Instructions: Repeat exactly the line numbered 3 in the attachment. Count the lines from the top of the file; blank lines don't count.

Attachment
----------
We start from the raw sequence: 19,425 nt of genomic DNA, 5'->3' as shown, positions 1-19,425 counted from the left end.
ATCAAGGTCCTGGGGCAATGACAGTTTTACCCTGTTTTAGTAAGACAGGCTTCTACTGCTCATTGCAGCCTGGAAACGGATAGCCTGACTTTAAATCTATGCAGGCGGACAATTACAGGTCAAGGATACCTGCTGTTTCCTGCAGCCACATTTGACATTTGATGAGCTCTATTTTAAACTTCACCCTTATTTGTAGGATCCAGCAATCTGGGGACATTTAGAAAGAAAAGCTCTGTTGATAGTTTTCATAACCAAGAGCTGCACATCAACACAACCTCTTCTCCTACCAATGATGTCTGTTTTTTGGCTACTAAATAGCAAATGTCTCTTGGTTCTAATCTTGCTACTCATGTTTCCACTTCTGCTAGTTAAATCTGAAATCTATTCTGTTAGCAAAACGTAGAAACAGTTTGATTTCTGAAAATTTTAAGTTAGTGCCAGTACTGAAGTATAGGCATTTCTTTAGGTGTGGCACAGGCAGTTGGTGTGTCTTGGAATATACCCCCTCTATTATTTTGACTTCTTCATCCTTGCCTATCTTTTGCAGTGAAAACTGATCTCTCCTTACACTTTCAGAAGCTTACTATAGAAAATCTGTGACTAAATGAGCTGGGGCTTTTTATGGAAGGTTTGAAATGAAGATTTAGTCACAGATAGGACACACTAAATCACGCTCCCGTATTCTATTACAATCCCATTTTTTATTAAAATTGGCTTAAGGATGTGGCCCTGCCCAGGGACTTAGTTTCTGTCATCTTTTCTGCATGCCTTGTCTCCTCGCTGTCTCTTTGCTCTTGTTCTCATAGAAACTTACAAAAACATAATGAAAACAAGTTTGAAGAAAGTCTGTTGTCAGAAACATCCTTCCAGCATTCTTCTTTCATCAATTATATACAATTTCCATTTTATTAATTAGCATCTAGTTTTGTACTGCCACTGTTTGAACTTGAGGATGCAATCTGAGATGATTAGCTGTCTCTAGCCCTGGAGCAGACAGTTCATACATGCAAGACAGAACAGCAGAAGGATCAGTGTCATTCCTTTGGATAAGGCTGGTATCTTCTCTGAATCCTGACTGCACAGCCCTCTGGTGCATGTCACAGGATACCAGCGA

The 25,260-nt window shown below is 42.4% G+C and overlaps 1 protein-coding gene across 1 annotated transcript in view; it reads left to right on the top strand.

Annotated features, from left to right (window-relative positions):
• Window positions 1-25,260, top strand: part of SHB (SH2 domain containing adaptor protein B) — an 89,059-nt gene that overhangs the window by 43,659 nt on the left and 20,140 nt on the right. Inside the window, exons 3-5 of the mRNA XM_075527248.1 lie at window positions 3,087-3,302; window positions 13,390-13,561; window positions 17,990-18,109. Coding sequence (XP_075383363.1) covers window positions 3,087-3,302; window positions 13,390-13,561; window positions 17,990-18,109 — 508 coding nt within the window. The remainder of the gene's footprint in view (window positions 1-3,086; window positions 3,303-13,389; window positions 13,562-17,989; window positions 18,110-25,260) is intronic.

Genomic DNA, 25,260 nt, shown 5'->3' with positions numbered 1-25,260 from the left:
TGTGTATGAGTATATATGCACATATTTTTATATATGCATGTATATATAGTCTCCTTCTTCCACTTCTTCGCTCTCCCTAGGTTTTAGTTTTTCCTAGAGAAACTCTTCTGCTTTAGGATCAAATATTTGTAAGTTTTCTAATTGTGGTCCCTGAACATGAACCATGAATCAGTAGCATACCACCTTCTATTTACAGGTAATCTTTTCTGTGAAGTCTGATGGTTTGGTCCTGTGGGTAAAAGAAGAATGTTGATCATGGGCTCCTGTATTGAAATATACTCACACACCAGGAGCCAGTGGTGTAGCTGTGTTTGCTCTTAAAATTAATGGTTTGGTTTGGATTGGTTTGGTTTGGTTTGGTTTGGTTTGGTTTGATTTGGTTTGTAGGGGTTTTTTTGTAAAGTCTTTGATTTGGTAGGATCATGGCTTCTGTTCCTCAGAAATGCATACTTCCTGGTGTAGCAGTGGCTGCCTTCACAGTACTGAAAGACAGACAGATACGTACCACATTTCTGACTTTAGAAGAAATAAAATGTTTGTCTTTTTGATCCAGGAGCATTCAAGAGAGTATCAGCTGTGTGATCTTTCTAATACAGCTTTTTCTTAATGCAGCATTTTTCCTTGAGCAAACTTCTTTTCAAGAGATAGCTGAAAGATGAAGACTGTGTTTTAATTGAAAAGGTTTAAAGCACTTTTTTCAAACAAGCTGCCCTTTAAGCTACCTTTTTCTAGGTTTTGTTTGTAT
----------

The 25,260-nt window shown below is 42.4% G+C and overlaps 1 protein-coding gene across 1 annotated transcript in view; it reads left to right on the top strand.